Registering and executing managed code in the database consists of the following steps: provides code templates that make it easy for developers to get started writing code for CLR-based database routines, types and aggregates.
This project also allows developers to add references to other assemblies in the database.
We also provide a set of code examples illustrating CLR integration features.
Introduction Overview of CLR Integration Manual Deployment Building, Deploying, and Debugging Using Visual Studio CLR and Its Alternatives CLR vs. XPs Code in the Middle Tier Example: Production Scheduling Solving Common Database Programming Tasks and Problems Data Validation using the . This also allows developers to extend the database with new types and aggregates.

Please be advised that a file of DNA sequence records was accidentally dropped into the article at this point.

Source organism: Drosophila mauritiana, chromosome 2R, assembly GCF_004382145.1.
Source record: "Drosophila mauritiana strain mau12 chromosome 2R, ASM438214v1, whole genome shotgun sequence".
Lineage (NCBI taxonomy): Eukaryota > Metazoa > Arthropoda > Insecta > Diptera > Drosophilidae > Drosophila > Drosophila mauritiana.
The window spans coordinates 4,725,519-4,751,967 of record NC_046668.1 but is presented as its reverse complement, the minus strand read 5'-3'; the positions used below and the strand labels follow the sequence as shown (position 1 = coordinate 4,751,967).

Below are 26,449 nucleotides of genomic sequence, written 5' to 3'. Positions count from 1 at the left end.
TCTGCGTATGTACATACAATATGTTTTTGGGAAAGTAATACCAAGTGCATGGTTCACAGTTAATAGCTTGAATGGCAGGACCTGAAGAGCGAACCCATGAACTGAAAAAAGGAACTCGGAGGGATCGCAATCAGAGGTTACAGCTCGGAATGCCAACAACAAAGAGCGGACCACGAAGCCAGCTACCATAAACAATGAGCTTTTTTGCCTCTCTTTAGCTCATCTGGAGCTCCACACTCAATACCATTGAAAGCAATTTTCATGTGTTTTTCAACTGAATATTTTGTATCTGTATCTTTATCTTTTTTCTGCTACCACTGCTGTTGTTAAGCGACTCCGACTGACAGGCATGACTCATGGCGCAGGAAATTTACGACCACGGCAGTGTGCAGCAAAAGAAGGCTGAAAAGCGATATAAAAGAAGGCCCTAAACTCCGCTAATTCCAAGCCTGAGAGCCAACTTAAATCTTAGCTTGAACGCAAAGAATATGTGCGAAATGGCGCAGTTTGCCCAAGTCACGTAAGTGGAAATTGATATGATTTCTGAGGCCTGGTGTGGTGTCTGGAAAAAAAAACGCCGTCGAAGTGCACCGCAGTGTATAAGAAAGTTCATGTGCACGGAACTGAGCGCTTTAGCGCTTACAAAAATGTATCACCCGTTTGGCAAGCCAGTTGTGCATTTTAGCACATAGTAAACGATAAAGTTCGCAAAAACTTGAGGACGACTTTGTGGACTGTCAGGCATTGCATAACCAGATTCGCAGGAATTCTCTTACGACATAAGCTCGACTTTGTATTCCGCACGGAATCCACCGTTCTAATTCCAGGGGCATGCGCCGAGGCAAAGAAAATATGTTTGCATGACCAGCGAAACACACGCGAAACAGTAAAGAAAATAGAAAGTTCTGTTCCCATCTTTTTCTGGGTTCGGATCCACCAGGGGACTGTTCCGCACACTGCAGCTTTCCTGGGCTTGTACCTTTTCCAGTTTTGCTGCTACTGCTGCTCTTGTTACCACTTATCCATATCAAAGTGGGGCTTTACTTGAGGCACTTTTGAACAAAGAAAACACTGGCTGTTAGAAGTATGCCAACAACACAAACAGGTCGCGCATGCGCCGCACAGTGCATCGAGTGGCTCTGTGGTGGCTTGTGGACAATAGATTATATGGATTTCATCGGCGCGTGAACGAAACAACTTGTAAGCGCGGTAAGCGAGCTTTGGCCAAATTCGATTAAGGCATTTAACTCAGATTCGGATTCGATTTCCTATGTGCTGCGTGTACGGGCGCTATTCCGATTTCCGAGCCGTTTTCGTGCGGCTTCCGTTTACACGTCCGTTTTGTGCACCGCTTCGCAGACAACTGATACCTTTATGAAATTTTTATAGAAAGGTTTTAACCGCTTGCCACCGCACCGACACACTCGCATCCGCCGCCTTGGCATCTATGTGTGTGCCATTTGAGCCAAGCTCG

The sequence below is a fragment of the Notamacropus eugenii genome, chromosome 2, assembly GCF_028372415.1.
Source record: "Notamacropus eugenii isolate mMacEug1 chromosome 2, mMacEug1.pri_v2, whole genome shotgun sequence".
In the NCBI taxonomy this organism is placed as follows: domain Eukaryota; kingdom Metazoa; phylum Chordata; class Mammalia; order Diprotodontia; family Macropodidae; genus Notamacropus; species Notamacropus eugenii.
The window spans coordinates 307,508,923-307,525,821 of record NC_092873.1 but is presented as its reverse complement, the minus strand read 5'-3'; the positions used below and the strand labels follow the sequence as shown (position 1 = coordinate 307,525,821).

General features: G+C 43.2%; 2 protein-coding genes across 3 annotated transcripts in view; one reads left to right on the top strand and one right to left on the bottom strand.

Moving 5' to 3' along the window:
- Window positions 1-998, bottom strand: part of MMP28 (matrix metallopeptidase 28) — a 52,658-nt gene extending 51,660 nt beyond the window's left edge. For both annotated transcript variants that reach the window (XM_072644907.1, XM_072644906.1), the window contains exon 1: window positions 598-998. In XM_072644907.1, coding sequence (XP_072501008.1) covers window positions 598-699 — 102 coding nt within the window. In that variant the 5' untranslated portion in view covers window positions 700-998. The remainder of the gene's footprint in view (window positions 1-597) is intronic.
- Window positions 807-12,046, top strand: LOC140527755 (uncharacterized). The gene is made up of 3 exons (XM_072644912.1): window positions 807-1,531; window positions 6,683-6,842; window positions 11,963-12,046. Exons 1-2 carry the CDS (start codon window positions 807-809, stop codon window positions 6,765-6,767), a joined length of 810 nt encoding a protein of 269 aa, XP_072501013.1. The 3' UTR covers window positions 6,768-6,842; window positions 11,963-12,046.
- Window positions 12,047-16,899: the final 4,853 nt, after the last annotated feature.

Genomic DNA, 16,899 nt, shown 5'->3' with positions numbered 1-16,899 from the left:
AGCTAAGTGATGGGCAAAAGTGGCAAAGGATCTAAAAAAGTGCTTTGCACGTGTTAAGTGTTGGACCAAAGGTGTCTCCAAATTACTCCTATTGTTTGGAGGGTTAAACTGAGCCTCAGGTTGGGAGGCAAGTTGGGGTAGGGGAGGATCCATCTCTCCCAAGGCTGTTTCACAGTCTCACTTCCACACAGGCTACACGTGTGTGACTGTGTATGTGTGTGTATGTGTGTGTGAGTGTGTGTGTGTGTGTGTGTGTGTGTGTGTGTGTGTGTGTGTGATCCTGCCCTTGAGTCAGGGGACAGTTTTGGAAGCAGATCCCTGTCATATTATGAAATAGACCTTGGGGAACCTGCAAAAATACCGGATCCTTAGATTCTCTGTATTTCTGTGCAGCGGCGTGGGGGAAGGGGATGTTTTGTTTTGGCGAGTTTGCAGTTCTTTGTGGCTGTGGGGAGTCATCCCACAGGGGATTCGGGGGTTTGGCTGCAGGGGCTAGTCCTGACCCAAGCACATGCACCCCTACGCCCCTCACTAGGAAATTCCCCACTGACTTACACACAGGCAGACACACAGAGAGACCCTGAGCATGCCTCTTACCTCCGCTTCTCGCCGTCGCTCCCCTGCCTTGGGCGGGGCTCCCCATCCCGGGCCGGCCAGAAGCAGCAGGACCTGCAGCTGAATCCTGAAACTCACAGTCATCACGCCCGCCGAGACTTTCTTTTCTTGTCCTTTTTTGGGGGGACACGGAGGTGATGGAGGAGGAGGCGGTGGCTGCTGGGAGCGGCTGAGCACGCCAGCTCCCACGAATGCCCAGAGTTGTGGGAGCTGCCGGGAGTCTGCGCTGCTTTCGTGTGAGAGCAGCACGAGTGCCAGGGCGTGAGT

Developers should be aware that there are a number of significant enhancements to the T-SQL query language in SQL Server 2005 that augment the expressive power of the T-SQL query language, and should ensure that they are taking full advantage of them before writing procedural code, whether in the CLR or not.
Some of these added features include: Developers should view the CLR as an efficient alternative for logic that cannot be expressed declaratively in the query language.
As debugging is a fundamental part of the developer experience for any platform, SQL Server 2005 and Visual Studio 2005 provide database programmers with such capabilities.In this section we will concentrate on user defined routines.Transact-SQL (T-SQL) is the native programming language supported by SQL Server.When a SQL Server Project is built, it is compiled into an assembly.Deploying the project uploads the assembly binary into the SQL Server database that is associated with the project.Functionality of the debugger is not affected by the type of connection to the server that the client has: both Tabular Data Stream (TDS) and HTTP connections can be debugged.